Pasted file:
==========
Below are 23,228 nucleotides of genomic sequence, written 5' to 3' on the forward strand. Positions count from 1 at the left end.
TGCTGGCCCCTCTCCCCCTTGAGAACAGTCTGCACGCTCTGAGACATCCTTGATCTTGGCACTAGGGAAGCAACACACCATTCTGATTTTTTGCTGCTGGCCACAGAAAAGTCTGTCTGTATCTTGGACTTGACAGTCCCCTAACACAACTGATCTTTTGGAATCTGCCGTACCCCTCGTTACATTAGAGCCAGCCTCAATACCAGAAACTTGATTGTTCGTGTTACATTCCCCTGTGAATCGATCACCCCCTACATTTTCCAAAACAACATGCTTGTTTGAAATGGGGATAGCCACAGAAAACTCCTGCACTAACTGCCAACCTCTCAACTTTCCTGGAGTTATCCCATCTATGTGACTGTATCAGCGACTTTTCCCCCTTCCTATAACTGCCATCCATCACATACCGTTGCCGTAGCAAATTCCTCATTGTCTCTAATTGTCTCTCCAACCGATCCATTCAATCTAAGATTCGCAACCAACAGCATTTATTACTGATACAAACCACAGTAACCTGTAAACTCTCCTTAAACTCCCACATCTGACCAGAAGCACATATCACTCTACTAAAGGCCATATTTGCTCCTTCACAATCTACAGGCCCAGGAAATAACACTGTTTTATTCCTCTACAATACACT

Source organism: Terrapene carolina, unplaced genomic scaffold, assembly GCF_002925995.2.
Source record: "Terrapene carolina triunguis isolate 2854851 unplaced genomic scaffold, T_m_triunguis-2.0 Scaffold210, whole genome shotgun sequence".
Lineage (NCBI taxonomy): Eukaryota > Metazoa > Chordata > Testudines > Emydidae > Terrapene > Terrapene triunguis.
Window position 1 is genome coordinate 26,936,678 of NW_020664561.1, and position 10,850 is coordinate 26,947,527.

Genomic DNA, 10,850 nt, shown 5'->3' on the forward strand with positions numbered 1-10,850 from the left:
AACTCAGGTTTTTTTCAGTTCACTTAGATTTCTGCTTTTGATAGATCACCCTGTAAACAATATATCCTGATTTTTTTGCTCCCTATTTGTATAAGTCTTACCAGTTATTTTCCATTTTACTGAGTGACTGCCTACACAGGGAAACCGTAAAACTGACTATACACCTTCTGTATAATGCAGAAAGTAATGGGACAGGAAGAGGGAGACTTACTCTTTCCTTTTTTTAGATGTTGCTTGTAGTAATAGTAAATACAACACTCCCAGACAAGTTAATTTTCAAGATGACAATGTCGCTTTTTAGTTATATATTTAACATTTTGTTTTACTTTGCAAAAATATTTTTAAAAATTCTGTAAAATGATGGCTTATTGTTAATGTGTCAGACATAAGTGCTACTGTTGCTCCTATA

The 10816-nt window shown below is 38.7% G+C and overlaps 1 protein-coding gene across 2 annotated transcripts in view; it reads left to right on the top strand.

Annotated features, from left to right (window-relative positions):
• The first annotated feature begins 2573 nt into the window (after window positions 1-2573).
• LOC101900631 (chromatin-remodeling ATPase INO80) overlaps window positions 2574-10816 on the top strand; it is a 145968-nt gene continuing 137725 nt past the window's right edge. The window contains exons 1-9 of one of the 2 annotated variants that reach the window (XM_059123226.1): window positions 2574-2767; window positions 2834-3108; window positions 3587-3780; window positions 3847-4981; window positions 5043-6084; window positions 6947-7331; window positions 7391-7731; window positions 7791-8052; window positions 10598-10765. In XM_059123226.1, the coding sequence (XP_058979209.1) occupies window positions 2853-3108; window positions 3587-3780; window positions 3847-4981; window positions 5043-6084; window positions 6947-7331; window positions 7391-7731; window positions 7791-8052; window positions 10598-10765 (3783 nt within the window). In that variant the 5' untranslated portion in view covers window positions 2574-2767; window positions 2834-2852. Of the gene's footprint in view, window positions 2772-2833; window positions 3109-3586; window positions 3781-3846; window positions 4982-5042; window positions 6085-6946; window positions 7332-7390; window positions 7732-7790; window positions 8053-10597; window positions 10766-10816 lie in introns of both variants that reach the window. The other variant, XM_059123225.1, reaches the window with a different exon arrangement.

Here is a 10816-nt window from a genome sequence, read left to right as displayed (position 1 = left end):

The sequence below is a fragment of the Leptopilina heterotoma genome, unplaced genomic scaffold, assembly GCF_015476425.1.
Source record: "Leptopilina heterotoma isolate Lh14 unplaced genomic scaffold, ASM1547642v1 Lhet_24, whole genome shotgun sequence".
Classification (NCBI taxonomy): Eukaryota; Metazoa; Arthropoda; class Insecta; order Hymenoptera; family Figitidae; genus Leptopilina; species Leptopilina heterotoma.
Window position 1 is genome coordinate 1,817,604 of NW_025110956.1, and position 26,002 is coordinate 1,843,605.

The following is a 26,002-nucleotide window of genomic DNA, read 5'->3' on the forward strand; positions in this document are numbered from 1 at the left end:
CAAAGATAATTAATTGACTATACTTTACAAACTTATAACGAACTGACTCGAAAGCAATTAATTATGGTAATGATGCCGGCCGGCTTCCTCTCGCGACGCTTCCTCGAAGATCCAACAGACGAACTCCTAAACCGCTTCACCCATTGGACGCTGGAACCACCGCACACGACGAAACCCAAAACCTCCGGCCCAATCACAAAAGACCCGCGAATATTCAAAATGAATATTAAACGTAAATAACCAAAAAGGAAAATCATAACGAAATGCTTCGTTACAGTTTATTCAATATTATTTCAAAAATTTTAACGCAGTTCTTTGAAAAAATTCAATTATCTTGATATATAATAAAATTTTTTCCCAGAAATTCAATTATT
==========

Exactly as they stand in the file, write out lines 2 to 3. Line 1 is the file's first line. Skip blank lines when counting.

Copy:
TGCTGGCCCCTCTCCCCCTTGAGAACAGTCTGCACGCTCTGAGACATCCTTGATCTTGGCACTAGGGAAGCAACACACCATTCTGATTTTTTGCTGCTGGCCACAGAAAAGTCTGTCTGTATCTTGGACTTGACAGTCCCCTAACACAACTGATCTTTTGGAATCTGCCGTACCCCTCGTTACATTAGAGCCAGCCTCAATACCAGAAACTTGATTGTTCGTGTTACATTCCCCTGTGAATCGATCACCCCCTACATTTTCCAAAACAACATGCTTGTTTGAAATGGGGATAGCCACAGAAAACTCCTGCACTAACTGCCAACCTCTCAACTTTCCTGGAGTTATCCCATCTATGTGACTGTATCAGCGACTTTTCCCCCTTCCTATAACTGCCATCCATCACATACCGTTGCCGTAGCAAATTCCTCATTGTCTCTAATTGTCTCTCCAACCGATCCATTCAATCTAAGATTCGCAACCAACAGCATTTATTACTGATACAAACCACAGTAACCTGTAAACTCTCCTTAAACTCCCACATCTGACCAGAAGCACATATCACTCTACTAAAGGCCATATTTGCTCCTTCACAATCTACAGGCCCAGGAAATAACACTGTTTTATTCCTCTACAATACACT

Source organism: Terrapene carolina, unplaced genomic scaffold, assembly GCF_002925995.2.